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Magnificent Moustaches of Mexico
Latin American men outside the United States seem to have more 'staches than other ethnic groups (especially common between the 1920s and 1960s, when most American men were either clean-shaven or had very thin mustaches). Whether it's Good Hair, Evil Hair
, or just plain funny depends on the character, mustache, and viewer.
This can be a Cyclic Trope
, particularly when thick mustaches come back into fashion for men of all ethnic groups. If all the "Anglo" characters have thick facial hair, for instance, Mexican characters may go clean-shaven to emphasize their Aztec heritage.
Mexican actors Mario Moreno "Cantinflas" and Pedro Infante, as well as rebel warlord Emiliano Zapata are probably the ones who codified this trope
See also Facial Profiling
Anime and Manga
- The majority of the Latin American gangsters in the Black Lagoon manga.
- The representative Mexican mecha in G Gundam called the Tequila Gundam had one!
- Subverted in Zorro - Diego puts on a fake fancypants moustache when he disguises as Don Diego.
- Also subverted in Spy Kids 3 - Gregorio [amusingly, also played by Banderas] puts on a fake moustache when he goes into Spy mode. He'd shaved it off previously.
- Blazing Saddles. The Mexican banditos signing up for Hedley Lamarr's army have mustaches.
- íThree Amigos!. Most of El Guapo's gang and the men of Santo Poco have mustaches.
- In The Treasure of the Sierra Madre, in the scene where the Mexican bandits are asked for their badges they all have mustaches.
- Lots of people in Once upon a Time in Mexico. Also Agent Sands wears several (flamboyantly) fake moustaches.
- In Napoleon Dynamite, Pedro sports a mustache, in spite of still being in high school.
- Exaggerated in The Book of Life, where the country of Mexico itself has a colossal moustache.
- Stephen Colbert's Mexican friend Esteban Colberto is just Stephen in a pastel colored suit and a mustache...
- Similiar to Esteban Colberto, at one point the gang on How I Met Your Mother run into a Latino lawyer who looks exactly like their friend Marshall — except he has a mustache (and wears a beige suit).
- M*A*S*H. One episode dealt with a Puerto Rican soldier who was depressed that his mustache was shaved in pre-op. He's fine with the fake mustache Hawkeye gives him to wear while he grows a new one.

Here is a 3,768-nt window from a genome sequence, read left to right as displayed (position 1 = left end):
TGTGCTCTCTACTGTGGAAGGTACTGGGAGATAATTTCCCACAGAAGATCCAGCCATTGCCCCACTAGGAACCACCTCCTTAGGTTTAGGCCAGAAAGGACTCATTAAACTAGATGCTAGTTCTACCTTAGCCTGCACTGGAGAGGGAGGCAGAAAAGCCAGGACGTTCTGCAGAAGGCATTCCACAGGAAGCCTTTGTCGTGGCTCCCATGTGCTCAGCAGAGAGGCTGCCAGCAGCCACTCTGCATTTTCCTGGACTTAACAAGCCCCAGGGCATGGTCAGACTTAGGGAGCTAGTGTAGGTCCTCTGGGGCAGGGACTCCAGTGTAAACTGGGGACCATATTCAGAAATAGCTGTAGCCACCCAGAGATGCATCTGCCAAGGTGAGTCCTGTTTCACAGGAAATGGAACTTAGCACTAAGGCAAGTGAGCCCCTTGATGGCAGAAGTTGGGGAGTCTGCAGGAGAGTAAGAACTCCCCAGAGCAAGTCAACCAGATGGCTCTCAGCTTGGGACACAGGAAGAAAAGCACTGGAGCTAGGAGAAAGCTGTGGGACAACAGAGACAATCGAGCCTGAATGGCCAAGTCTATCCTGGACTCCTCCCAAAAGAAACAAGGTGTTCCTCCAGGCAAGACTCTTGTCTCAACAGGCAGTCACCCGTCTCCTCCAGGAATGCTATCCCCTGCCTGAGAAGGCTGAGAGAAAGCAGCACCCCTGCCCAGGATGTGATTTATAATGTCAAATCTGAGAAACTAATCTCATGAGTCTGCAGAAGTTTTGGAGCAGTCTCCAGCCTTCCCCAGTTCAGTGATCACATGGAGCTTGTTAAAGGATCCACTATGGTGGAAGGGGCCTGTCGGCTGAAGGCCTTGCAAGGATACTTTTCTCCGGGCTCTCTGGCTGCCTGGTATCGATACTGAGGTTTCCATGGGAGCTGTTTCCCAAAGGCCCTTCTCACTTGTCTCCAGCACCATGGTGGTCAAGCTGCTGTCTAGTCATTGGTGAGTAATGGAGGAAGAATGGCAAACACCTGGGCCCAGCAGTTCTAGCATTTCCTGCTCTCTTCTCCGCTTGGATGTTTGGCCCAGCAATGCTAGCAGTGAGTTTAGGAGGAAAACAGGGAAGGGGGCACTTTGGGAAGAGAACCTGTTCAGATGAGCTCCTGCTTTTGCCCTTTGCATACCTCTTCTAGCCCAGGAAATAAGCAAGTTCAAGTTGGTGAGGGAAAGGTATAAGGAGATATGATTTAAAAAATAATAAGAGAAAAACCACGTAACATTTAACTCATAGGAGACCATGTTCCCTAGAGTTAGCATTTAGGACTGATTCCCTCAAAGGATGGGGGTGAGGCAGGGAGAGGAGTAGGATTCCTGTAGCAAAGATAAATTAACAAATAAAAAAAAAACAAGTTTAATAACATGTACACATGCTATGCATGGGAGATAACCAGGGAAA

- When they were in the LAX stable in TNA, both Hector Guerrero and Hernandez had pretty epic 'taches.
- As mustaches have become less common in the culture generally (they're now seen as more of a '70s and '80s thing), more wrestlers - including Hispanic ones - are choosing to go clean-shaven unless they also have beards. Alberto Del Rio and Ricardo Rodriguez are the two most prominent examples. Sin Cara doesn't really count either way, since we never see his face.
- In Sunset Riders only three (unmasked) characters display mustaches, pink-poncho-wearing Mexican Cormano, who pairs it with a beard, and The Smith Brothers, who are not Mexican, and therefore have to die.
- In Fallout: New Vegas, Raul, who is Mexican, has a small mustache. This becomes more impressive when you remember that he is a Ghoul, and has lost all other hair on his body, in addition to being over 200 years old.
- The giant Mexican who beats up Rarity in DRESS.MOV.
- Cabinet Sanchez in Spamusement. (link)
- Gordito and family in The Adventures of Dr. McNinja.
- Significant in that Gordito is twelve. He grew it out of sheer willpower in about five seconds when the custody agent refused to let him have his late father's guns. It's called "the Mustache of Authority" and it works like the Jedi Mind Trick, allowing him to command the weak willed into obedience.
- Dan McNinja is not of latin descent (Irish, in fact), but he has a similar mustache with the same power of authority.
- In Wapsi Square, Monica's Mexican uncle has a rather impressive mustache.
- Truth in Television - There HAVE been news articles on the strange mustaches the Mexican police have.
- To be more precise; after various successful films featuring Pedro Infante and Luis Aguilar as leads, a specific set of movies depicted them as Traffic Officers. Even more specifically, they both play rivals/friends motorized traffic officers. Previous to these movies, all police officers were required to comforn to military dress code, that meant buzzcut and shaving all facial hair. Legend states that after the movies were a hit with the audiences, the motorized traffic division officers started to grow mustaches mimicking those of both Pedro and Luis; and to this date they still do, it is very rare to see a completely shaven biker cop or even actual police officers. It's expected of them now. Federal Police, Inteerstate highway police, Army and Navy however, still adhere to the full shaven look.
- It gets more noticeable the farther back in time you go, with Revolution era mustaches looking very formidable. For some reason though, the Independence and Conquista periods at most have sideburns.
- That's because they weren't Mexicans YET, just angsty spaniards.
- Actually, they were New Spain born spaniards, thus Creoles. But it wasn't YET Mexico.
- The Mexican-American congressman Raul Grijalva (D-AZ) sports magnificent mustaches. This wouldn't be a big deal, but his campaign logo is a stylized version of it. Are we electing him or his facial hair?
- Back in the day, Cheech Marin's mustache was worthy of its own Chuck Norris list.
- Cesar Romero, famed for his frequent Latin Lover roles, refused to shave off his mustache when playing The Joker on the 60's Batman TV show; he painted it over instead.
- Danny Trejo technically counts - although from Los Angeles, he actually is of Mexican descent.
- Geraldo Rivera has a larger-than-average mustache - although, combined with his enormous nose, it makes him look more like Groucho Marx.